And so that was my goal when I started out, I just want to know what they’re doing, what this process looks like, make sure that we are effective in this fight against them, and then it just evolved to what it is today. I would say now we’re doing a lot more advocacy on the dangers and the potential damage, but it didn’t start off this way, this was not my intention, but it’s been very interesting to just see it naturally evolve just based on what we were learning about how the scam was working.

 

Arwen Heredia (host):

Absolutely. And we’ve learned a lot, and one of those things I’m interested in and you sort of talking about is, why it is that you think that crypto scams and online dating make for such a dangerous duo?

 

Jane Lee (guest):

Yeah. I think it’s really a sign of the times. Most of the world is coming out of COVID lockdowns, well, I guess there are parts of the world that are going back into lockdown. We were cooped up for a year and a half, two years, and so I think there’s that angst amongst people to really want to connect, find a partner, it’s been a lonely time for a lot of people.

 

Arwen Heredia (host):

Sure.

 

Jane Lee (guest):

And so I think that driving the online dating app usage, and then the second part is cryptocurrency just being a really hot topic right now, everyone’s talking about it. I’ve started traveling for conferences again, and crypto is dominating all of the sessions that people want to learn about, that merchants want to learn about, and so I think that reflects what the consumers are looking at as well.

 

Jane Lee (guest):

And so the unfortunate case is that, I think, not just with crypto, but just financial literacy, so there’s a lot of crypto advocacy, but not everyone understands how it works, what type of activity is legitimate, what happens to funds once you send it, and so I think it’s a combination of the two, where you have folks that are lonely and then you have, on the other side of the coin, you’re hearing about lots of people becoming successful because they bought Bitcoin early, that’s a very common theme or story that is told.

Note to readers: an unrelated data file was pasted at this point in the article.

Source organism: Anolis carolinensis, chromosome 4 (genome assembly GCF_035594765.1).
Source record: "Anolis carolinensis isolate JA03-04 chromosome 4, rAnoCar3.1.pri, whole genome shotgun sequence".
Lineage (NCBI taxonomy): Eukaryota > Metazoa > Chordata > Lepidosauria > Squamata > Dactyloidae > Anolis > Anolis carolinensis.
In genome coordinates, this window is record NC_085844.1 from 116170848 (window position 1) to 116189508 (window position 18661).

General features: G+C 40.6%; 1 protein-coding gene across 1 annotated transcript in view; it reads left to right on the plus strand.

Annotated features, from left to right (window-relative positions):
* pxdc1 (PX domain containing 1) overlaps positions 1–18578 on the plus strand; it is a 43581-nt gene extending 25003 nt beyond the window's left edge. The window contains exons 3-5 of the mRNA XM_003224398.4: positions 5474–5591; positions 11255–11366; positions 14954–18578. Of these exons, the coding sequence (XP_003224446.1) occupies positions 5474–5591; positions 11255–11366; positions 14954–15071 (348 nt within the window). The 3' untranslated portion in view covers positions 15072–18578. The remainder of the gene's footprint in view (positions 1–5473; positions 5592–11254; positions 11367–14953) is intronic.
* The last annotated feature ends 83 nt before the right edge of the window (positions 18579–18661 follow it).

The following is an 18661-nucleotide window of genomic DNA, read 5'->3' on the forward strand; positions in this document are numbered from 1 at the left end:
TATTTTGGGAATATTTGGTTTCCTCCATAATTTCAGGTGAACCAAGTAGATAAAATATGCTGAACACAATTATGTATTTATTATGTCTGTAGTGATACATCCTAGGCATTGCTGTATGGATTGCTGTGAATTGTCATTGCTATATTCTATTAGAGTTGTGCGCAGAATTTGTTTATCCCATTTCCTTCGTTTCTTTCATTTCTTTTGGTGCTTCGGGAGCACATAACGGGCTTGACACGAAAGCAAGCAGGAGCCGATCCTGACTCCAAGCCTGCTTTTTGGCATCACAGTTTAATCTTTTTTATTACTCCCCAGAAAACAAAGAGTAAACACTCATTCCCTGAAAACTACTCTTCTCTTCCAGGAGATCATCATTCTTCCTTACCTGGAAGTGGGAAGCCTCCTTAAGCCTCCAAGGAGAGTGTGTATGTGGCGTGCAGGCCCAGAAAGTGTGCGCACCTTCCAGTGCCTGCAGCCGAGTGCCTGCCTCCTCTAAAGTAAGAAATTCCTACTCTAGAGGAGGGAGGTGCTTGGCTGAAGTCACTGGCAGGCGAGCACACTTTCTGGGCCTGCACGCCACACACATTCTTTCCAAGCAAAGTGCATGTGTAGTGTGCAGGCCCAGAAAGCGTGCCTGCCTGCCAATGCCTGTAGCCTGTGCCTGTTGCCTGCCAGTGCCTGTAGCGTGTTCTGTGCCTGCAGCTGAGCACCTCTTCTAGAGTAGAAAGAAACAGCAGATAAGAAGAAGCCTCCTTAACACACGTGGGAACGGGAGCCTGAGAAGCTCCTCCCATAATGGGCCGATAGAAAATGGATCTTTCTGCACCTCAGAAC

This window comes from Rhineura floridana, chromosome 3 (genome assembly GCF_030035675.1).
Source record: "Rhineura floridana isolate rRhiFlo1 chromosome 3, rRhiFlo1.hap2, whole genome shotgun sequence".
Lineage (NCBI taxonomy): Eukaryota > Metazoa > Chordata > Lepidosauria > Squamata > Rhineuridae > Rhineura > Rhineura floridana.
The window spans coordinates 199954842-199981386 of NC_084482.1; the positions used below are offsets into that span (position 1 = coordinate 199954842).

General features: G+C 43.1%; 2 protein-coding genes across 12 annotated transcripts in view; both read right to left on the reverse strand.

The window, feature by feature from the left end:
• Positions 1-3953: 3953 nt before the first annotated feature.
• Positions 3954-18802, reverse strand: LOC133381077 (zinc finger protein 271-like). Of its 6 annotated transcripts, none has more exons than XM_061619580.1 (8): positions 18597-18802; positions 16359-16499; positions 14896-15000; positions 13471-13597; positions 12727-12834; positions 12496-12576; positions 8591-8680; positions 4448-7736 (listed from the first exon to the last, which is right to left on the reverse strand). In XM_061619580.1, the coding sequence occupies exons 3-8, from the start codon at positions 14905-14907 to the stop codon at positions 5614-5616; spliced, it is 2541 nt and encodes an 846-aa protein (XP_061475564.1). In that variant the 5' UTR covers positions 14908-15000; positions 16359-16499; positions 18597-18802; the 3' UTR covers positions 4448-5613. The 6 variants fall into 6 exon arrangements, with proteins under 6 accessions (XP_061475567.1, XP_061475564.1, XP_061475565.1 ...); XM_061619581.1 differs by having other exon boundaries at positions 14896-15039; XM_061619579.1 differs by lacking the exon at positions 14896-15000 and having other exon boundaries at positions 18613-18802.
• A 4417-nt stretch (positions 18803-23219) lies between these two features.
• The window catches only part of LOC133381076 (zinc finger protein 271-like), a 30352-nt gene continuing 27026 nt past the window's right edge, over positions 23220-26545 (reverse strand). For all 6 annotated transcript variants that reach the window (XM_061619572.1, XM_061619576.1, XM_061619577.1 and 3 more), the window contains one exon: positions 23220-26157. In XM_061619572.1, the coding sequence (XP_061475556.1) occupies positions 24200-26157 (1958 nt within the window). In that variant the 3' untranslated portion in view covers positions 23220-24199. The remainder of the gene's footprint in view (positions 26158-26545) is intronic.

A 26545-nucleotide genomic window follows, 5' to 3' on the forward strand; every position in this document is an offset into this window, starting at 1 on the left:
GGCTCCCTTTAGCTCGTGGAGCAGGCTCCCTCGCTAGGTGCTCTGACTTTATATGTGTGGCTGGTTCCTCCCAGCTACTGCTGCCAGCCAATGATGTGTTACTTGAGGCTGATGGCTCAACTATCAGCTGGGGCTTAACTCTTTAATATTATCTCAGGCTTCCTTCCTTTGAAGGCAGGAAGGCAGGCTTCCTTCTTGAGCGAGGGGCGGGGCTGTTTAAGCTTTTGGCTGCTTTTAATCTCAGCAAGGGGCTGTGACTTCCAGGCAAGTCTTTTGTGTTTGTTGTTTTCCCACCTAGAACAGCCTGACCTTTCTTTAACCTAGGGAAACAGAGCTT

Arwen Heredia (host):

It’s the new get rich quick method.

 

Jane Lee (guest):

Yeah. Exactly.

 

Arwen Heredia (host):

So speaking of the fact that many people don’t really know how to recognize these types of things and going back to what you said earlier regarding how the fake crypto platform looked legitimate enough, and so maybe for someone like you, who has a lot of experience here, you knew pretty quickly that was not a legitimate crypto platform, but for average folks, just on a dating site to be dating, they maybe aren’t going to notice that this is not going through the appropriate steps and not feeling like something is off in the same way. So what advice do you have for merchants and even trust and safety analysts who are working on behalf of their businesses to develop best practices for customers to help them better understand the fraud risks that they’re facing when they sign up on these types of platforms, what can we do to help people avoid getting put on the chopping blocks, so to speak?

 

Jane Lee (guest):

Yeah. On the merchant side, definitely these accounts are being created en masse, I believe. And it just really goes to show just based on how prevalent they are on the apps, and when I say merchants, I’m talking about the dating platforms, they need to be leveraging the signals that they do have on, let’s say account creation, if you see a bunch of similar looking accounts, either using the same device, creating these accounts that are getting flagged, are you leveraging that information, that data that you already do hold to do basically behavioral analysis and come to an accurate decision, so you prevent them from signing up or you prevent them from interacting with well meaning users on your platform? So really advocate for, on the business side, more proactiveness, looking at those signals, leveraging the correct technology to do so. On the consumer side, I feel like it’s every week you hear about, especially, I’m describing crypto as a part of the FinTech center, FinTech sector, excuse me, but you hear about a new startup popping up weekly.

 

Jane Lee (guest):

There’s a new startup that just got a series A, so it’s hard to keep track of what is legitimate. I haven’t heard of half of these new platforms had it not been for my job.